Almost eight years ago I published a story on one of my other blogs about a lady who I was privileged to be her pastor for 14 years.  As I have been reflecting on the state of our nation lately and what ordinary people can do to return reason and grace to the discussion, my mind went back to this lady and I am reposting to share her story with you. – Steve
Emma Kreger was a school teacher.  Emma taught school in the days of one-room schoolhouses, a phenomenon in Indiana where we lived that survived well into the 20th century.  Her classroom was young people from first through eighth grade.  Emma was so dedicated to her profession that she did not marry until well into her fifties, inheriting a family of adult children who absolutely adored her.

When I met Emma she was a widow, well into her 90s. She was the oldest member of the church that I was serving.  A gentle, unassuming, sincere and slightly ornery little gal.  Still dressed with the dignity and the audacity of a life-long teacher.

One Christmas I was visiting her in her little two room apartment at St. Anne’s Home.  By that time she had been a resident for several years, not really venturing into the outside world-but riding her little motorized scooter to meals and bingo. As I attempted to make conversation, I commented on her collection of Christmas cards, noting a particularly colorful one.

“Oh, that’s from Lyle.  He’s an inmate at Pendleton,” was her response.

I was completely taken aback. Pendleton was one of the maximum state prisons in Indiana at the time, a lot of hard core criminals residing within its walls. The look of shock on my face must of been obvious.  “Emma, how do you know someone in Pendleton.”

“Oh,” she answered matter-of-factly, “he killed a friend of mine.”

Emma proceeded to tell me about Tammy, a troubled young lady who had rented the upstairs apartment in Emma’s home  many years ago.  “I learned quickly that Tammy had a drug problem.  Instead of throwing her out, I tried to help her.”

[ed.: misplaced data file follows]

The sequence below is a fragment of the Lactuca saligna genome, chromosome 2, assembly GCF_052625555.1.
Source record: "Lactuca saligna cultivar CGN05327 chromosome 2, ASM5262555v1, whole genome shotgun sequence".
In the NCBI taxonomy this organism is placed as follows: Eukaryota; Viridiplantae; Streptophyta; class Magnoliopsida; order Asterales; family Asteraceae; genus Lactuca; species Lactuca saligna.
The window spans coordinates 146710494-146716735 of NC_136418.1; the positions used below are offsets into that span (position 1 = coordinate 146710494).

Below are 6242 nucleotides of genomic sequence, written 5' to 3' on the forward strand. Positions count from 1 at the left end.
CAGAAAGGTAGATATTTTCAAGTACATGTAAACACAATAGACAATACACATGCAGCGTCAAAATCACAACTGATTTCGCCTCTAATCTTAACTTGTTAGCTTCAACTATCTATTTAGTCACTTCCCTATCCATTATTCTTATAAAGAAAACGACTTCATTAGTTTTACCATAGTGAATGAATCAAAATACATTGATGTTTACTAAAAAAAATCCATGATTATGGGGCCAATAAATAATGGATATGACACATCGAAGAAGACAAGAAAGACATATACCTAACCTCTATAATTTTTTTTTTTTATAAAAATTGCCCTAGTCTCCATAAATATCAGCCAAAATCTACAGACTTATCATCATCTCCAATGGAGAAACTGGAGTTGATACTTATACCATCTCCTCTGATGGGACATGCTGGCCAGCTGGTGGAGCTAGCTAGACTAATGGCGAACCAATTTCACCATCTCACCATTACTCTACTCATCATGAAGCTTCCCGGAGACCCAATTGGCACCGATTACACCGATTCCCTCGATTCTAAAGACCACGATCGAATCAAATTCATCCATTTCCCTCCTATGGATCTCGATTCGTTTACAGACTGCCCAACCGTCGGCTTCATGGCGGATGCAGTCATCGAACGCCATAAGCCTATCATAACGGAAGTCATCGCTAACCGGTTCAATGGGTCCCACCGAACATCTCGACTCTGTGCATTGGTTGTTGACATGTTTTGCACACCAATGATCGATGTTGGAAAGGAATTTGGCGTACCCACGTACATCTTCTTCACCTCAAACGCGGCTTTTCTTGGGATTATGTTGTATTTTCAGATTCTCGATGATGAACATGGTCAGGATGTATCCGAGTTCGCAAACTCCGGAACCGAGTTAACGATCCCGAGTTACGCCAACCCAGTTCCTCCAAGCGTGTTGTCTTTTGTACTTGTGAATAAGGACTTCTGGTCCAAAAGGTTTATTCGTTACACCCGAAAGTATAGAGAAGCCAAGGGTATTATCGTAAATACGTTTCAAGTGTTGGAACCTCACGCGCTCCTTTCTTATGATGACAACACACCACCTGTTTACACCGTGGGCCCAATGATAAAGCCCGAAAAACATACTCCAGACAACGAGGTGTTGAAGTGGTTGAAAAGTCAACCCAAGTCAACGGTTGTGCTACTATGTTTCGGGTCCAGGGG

As I caught my breath in awe, she continued. “Tammy finally gave her heart to Jesus Christ and gave up her drugs.  The first thing she did was to go and turn in her pusher. His name was Lyle.”
“But you know how it goes.  He got out on bail right away. He was furious. He came right over to the apartment and shot Tammy dead right there. The police arrived quickly and arrested him and soon he was sentenced to life in prison in Pendleton.”

It was an incredible story, but then Emma said something amazingly grace-filled.  “Pastor, that man was crazy ! He had to be crazy to come so boldly and kill her, knowing he would be caught and convicted.”
I nodded my head in agreement and she concluded, “I decided a crazy man needed Jesus.“  Emma proceeded to tell me how she had been writing to Lyle for several years and praying for him. And then one day, through the work of Prison Fellowship, Lyle became a Christian.  Now he was being allowed to go to high schools to tell kids what would happen to them when they got caught in drugs.

What a life change. All because of a grace-filled, insistent little school teacher, who decided that craziness should not separate someone from the love of God.

© 2010, 2018 by Stephen L. Dunn. All rights reserved. You have permission to reprint this provided it is unchanged, proper authorship is cited, it is in a publication not for sale, and a link is provided to this site or to www.drstevedunn.com. For all other uses, contact Steve at sdunnpastor@gmail.com